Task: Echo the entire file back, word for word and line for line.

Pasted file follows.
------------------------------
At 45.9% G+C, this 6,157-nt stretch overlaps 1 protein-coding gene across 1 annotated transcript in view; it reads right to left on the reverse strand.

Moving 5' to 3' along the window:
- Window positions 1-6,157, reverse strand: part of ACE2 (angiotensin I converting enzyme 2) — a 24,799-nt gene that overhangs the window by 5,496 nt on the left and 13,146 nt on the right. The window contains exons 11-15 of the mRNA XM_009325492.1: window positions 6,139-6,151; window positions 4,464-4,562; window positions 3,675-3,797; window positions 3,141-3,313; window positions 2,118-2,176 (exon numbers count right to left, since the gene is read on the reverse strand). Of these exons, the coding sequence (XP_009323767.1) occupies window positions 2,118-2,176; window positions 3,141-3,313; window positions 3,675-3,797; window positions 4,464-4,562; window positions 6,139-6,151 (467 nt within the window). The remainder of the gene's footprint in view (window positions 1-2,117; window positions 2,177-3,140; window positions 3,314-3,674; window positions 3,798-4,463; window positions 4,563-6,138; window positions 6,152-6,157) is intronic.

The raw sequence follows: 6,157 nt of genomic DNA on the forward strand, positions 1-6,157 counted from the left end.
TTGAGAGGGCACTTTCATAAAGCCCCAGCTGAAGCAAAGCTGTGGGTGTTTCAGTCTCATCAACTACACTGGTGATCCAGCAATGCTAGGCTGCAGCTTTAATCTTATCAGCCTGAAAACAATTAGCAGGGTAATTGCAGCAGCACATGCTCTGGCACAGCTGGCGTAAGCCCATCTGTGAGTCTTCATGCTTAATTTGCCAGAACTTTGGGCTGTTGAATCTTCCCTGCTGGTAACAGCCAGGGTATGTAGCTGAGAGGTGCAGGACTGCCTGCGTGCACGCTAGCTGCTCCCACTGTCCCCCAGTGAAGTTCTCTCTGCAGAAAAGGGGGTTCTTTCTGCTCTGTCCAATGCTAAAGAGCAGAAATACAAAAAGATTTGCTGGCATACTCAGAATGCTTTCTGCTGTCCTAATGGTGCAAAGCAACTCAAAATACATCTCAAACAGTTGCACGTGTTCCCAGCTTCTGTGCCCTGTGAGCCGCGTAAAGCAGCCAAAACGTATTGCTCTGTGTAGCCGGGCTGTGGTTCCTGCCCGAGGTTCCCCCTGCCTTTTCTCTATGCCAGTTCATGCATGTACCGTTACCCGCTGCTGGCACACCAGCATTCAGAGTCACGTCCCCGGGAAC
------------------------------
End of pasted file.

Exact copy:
At 45.9% G+C, this 6,157-nt stretch overlaps 1 protein-coding gene across 1 annotated transcript in view; it reads right to left on the reverse strand.

Moving 5' to 3' along the window:
- Window positions 1-6,157, reverse strand: part of ACE2 (angiotensin I converting enzyme 2) — a 24,799-nt gene that overhangs the window by 5,496 nt on the left and 13,146 nt on the right. The window contains exons 11-15 of the mRNA XM_009325492.1: window positions 6,139-6,151; window positions 4,464-4,562; window positions 3,675-3,797; window positions 3,141-3,313; window positions 2,118-2,176 (exon numbers count right to left, since the gene is read on the reverse strand). Of these exons, the coding sequence (XP_009323767.1) occupies window positions 2,118-2,176; window positions 3,141-3,313; window positions 3,675-3,797; window positions 4,464-4,562; window positions 6,139-6,151 (467 nt within the window). The remainder of the gene's footprint in view (window positions 1-2,117; window positions 2,177-3,140; window positions 3,314-3,674; window positions 3,798-4,463; window positions 4,563-6,138; window positions 6,152-6,157) is intronic.

The raw sequence follows: 6,157 nt of genomic DNA on the forward strand, positions 1-6,157 counted from the left end.
TTGAGAGGGCACTTTCATAAAGCCCCAGCTGAAGCAAAGCTGTGGGTGTTTCAGTCTCATCAACTACACTGGTGATCCAGCAATGCTAGGCTGCAGCTTTAATCTTATCAGCCTGAAAACAATTAGCAGGGTAATTGCAGCAGCACATGCTCTGGCACAGCTGGCGTAAGCCCATCTGTGAGTCTTCATGCTTAATTTGCCAGAACTTTGGGCTGTTGAATCTTCCCTGCTGGTAACAGCCAGGGTATGTAGCTGAGAGGTGCAGGACTGCCTGCGTGCACGCTAGCTGCTCCCACTGTCCCCCAGTGAAGTTCTCTCTGCAGAAAAGGGGGTTCTTTCTGCTCTGTCCAATGCTAAAGAGCAGAAATACAAAAAGATTTGCTGGCATACTCAGAATGCTTTCTGCTGTCCTAATGGTGCAAAGCAACTCAAAATACATCTCAAACAGTTGCACGTGTTCCCAGCTTCTGTGCCCTGTGAGCCGCGTAAAGCAGCCAAAACGTATTGCTCTGTGTAGCCGGGCTGTGGTTCCTGCCCGAGGTTCCCCCTGCCTTTTCTCTATGCCAGTTCATGCATGTACCGTTACCCGCTGCTGGCACACCAGCATTCAGAGTCACGTCCCCGGGAAC